BRASELTON — Driver Wolf Henzler was impressed by the throng of racing fans walking the paddocks in windbreakers and galoshes prior to the start of Saturday’s 12th annual Petit Le Mans.
“It’s busy out here for a rainy day,” Henzler said.
Saturday at Road Atlanta was bookended by torrential downpours early in the day and late in the afternoon. The race was finally called after a nearly four-hour rain delay. In between, the fans saw some racing on a breezy, damp, overcast day.
When the green flag fell shortly after 11 a.m., only a fine mist was falling, with Le Mans prototype and GT sports cars kicking up “rooster tails” of rainwater in their wake from the wet asphalt, their headlights reflecting off the track’s slick surface.
“I think it’s kind of cool,” said J.P. Sammoury of Boulder, Colo., who stood on the hood of his car parked just outside the first turn of the 2.5-mile track as he shot video of the first few laps. Sammoury, 24, who came to Road Atlanta with his cousin and 18-year-old brother, didn’t bring along any rain gear.
“I’ll buy a poncho if I need to,” he said.
By 4 p.m., he needed to. Heavy rains and some lightning drove thousands of fans to seek refuge in their cars, in tents, under tarpaulins and in the dry safety of motor homes parked on the infield. Small rivers of rainwater ran through gullies in mud-caked campsites.
“The people who are here today are the die-hard race fans,” said John Taylor of Brevard, N.C.
A forecast that called for a 90 percent chance of rain likely affected whatever walk-up business the track typically enjoys on race day.
Road Atlanta, which says it drew 113,000 to last year’s Petit Le Mans, did not have an official attendance estimate available Saturday.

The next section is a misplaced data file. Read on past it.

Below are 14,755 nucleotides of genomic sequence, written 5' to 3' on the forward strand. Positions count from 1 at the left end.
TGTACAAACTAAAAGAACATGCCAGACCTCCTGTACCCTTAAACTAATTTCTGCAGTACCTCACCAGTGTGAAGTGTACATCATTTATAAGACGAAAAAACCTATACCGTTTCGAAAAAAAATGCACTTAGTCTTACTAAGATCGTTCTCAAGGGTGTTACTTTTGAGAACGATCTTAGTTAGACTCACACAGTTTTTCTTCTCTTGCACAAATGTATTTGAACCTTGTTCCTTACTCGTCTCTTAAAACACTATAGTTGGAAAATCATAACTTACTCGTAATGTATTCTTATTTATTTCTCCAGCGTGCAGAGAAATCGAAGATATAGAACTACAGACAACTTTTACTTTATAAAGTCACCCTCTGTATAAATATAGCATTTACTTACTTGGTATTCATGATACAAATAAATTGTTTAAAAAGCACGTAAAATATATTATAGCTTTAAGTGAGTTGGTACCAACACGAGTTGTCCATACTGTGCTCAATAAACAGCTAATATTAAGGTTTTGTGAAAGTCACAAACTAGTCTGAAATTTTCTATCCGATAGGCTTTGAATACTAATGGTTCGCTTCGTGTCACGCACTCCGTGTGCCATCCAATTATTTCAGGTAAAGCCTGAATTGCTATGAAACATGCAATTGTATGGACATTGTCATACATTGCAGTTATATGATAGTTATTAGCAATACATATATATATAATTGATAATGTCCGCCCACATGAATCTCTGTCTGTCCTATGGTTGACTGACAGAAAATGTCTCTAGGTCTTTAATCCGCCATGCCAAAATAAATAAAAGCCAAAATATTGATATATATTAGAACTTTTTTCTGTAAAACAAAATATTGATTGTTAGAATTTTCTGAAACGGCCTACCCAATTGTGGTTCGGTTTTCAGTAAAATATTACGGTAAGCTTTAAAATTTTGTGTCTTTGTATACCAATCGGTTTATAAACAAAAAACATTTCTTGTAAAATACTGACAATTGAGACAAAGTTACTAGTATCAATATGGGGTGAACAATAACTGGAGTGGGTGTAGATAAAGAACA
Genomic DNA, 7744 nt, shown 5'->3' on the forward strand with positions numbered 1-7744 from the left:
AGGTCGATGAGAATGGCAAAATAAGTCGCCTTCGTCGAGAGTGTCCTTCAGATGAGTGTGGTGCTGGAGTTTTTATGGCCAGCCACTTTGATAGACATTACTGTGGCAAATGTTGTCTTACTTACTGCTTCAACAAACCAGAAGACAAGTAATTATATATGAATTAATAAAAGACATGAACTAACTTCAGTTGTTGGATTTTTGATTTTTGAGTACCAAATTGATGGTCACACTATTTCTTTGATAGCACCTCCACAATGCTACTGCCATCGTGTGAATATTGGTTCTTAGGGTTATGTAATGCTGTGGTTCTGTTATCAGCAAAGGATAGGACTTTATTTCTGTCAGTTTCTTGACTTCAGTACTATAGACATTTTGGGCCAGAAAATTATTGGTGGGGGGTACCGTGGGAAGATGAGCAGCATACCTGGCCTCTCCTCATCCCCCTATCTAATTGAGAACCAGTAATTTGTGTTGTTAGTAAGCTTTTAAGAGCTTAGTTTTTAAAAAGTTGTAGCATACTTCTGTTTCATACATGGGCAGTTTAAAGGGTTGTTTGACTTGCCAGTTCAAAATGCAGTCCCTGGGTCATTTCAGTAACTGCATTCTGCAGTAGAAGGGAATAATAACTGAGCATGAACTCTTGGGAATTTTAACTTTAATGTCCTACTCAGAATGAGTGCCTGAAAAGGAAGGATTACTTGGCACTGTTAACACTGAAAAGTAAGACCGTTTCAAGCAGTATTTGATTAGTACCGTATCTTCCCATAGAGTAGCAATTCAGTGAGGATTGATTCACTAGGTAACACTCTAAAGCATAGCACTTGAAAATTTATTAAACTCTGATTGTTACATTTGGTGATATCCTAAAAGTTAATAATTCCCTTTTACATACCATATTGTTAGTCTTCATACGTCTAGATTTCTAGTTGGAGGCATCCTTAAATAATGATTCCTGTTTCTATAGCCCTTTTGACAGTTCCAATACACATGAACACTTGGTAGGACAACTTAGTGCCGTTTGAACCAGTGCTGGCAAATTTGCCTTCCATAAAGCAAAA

Those who came saw about five hours of racing before the skies opened and the red flag waved to stop the cars. Though American Le Mans Series cars can run in wet conditions on rain tires, racing is halted if there is standing water on the track. Racing officials made the call to end the race shortly after 8 p.m. when persistent rains made finishing under green impossible.
Before the heavy rains came, Jon Tanner of Atlanta and his friend Matt Tulipan of Tallahassee cooked burgers on a small grill outside their car, parked in a prime spot overlooking the downhill stretch of track that leads into turn 12 and the front straightaway.
They found the parking place just before the race started.
“I like how fan-friendly it is,” Tulipan said. “Short of being a VIP, the access can’t get any better.”
“It’s a great display of horsepower from throughout the world,” Tanner said.
Steve Clark of Dacula brought his sons, ages 4 and 11, to the paddock area prior to the race to meet the drivers as they greeted fans and posed for pictures outside their cars.
“I told them this is the closest you’ll ever get to a race car,” he said.
Clark said “it would have been nice” to have the weather of a few days earlier.
“Regardless, we’re going to have a great day,” he said.